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Tuesday, 29 December 2015

Floods of incompetence


When one has attained the loftiest pre-eminence in so many fields of study it becomes natural to expect others to attend carefully and gratefully when one offers an opinion on some important matter of judgement. It was a surprise to me, therefore, when in 2011 I received a letter from the office of the Environment Minister thanking me for, but respectfully declining, my offer to form and chair an expert panel to review the  flood defence plans of his department, an offer I had made after watching televised footage of the devastating inundations in the December of that year. Of course, I knew what was behind the rejection: professional jealously and resentment on the part of the minister's chief advisor- the head of the UK Meteorological Office.

Earlier I had made public my views on a proposal by the Met' Office to invest £27 million in a new super-computer which its proponents claimed to be an essential tool to model climate change and which I knew to be a monstrous white elephant. For years the Met’ Office had been justifying an obsession with computers by arguing that the notorious inaccuracy of their long-term climate forecasts was due to inadequate investment in technology, and only if they were given an ability to collect data about the weather everywhere, and sufficiently vast computing power to  model that data, would it be possible to foretell climate change.

Nonsense.

Did Einstein divine relativity by using supercomputers to track all the world’s light rays? Of course not- he was led to his insights through the contemplative consideration of fundamental natural principles. The Met’ obsesses with observing the weather in ever increasing detail, when it is clear to anyone who steps back from the detail that a small number of established thermodynamic principles are governing the evolution of our climate. To put the point simply, a Lagrangian tensor depiction of the enthalpy of the planet, considered as a closed hermetic system with bi-variant dispersive thermal conductivity, when subjected to a de Vriess coordinate inversion with spinor distensions, reveals a clear and systematic increase in mean surface temperature consistent with more-extreme precipitation. The mathematics conveys the idea more clearly than do  my words:



Ergo even wetter winter weather in Yorkshire. A child could follow it, yet I might as well have been talking nonsense as far as the Environment Minister was concerned. I said then that it would all end in tears, floods of them.
 

Wednesday, 23 December 2015

BBC no longer ahead of its time

Just as we were fearing there might be no end to the management lunacy at the BBC, there has been a first sign of sensible thinking at the top of the crumbling corporation. On the radio this morning we hear the news that the broadcaster has 'cancelled its contract for screening Formula One races three years early'.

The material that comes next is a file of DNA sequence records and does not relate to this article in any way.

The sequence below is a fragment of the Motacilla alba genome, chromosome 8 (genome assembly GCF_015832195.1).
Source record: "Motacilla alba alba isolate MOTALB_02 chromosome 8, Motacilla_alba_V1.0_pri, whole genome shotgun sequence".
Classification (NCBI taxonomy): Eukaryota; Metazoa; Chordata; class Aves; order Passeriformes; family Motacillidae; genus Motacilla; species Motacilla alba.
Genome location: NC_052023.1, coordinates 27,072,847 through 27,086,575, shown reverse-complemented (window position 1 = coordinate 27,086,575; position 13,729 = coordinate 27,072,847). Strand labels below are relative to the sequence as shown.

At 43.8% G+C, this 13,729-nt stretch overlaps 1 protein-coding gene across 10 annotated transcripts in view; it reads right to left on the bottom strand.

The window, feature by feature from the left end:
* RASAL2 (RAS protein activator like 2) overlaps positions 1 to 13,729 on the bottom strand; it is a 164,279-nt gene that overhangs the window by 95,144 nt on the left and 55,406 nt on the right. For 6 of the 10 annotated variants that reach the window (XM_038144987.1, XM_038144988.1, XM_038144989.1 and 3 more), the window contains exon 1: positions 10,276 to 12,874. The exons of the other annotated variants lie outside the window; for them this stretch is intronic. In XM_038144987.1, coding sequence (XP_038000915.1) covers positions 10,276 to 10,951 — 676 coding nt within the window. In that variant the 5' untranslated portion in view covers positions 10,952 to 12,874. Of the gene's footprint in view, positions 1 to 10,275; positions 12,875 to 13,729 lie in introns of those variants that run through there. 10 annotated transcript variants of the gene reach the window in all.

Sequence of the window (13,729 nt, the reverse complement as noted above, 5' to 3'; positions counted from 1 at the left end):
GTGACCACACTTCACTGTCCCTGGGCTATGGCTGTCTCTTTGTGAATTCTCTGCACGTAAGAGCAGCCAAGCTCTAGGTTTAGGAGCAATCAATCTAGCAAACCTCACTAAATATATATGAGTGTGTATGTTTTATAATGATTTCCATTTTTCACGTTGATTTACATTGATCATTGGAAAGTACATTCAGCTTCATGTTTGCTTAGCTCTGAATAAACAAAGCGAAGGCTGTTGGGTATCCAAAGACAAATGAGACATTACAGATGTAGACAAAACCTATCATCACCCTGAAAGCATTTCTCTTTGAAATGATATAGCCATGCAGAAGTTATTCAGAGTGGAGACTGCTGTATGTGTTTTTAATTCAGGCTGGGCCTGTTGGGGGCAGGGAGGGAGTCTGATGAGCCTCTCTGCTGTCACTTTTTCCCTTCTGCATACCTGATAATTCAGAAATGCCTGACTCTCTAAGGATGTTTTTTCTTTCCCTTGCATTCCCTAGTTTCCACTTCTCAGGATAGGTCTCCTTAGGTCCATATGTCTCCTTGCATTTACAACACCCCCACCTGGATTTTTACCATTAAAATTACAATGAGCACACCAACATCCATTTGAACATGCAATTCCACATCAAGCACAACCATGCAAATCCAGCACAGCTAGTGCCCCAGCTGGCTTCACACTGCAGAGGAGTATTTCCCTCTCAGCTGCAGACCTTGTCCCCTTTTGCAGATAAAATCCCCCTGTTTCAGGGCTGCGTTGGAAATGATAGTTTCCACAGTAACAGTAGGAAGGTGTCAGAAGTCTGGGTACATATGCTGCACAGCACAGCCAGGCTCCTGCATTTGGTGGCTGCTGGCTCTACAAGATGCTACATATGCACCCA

And I should think so too. What a bananas piece of scheduling was that, screening Grand Prix three years before they happen? Imagine, it is 2pm or thereabouts on Sunday 17th July 2016, and you are sat with your chums in front of the massive Korean TV which shows, from various angles, the silent empty tarmac of the Silverstone circuit, while a team of pundits explains how the race might be developing, lap by lap, in three years time. And here, one says, as the camera shows the famous left hander, the leading cars should be entering Maggots for the forty third time. Depending on the weather we might expect them all to have called into the pits at least once for a change of tyres, and etc etc. What sort of entertainment is that?

I suppose those who lobbied for the ludicrous contract had the obvious advantages in mind. I can just picture the scheduling committee meeting at which the decision to sign it was taken. A roomful of self-obsessed media types, nursing their lattes and ipads, checking off items on a PC ticklist- no the content would not offend LGBT viewers, yes it had been approved by the religious impact board, and so on, while the sponsor points out the attractively low cost of the broadcasting rights for races that have yet to happen, and that the outside broadcast van wouldn't get stuck in a ten-mile traffic jam of returning spectators on the A46 as it would if they were to screen the race itself.

I suppose we should be grateful that the idea did not spread from BBC Sport to the other farcical fiefdoms, especially BBC News with its mania for speculation. One imagines an 'Election Night Special' three years ahead of the election itself, at which a panel of pundits pontificates about the possible contenders, swing seats, the likely timing of the first completed count, and so on. No (head waggles in sad retrospection) the BBC is not the broadcasting force we had made it in my day.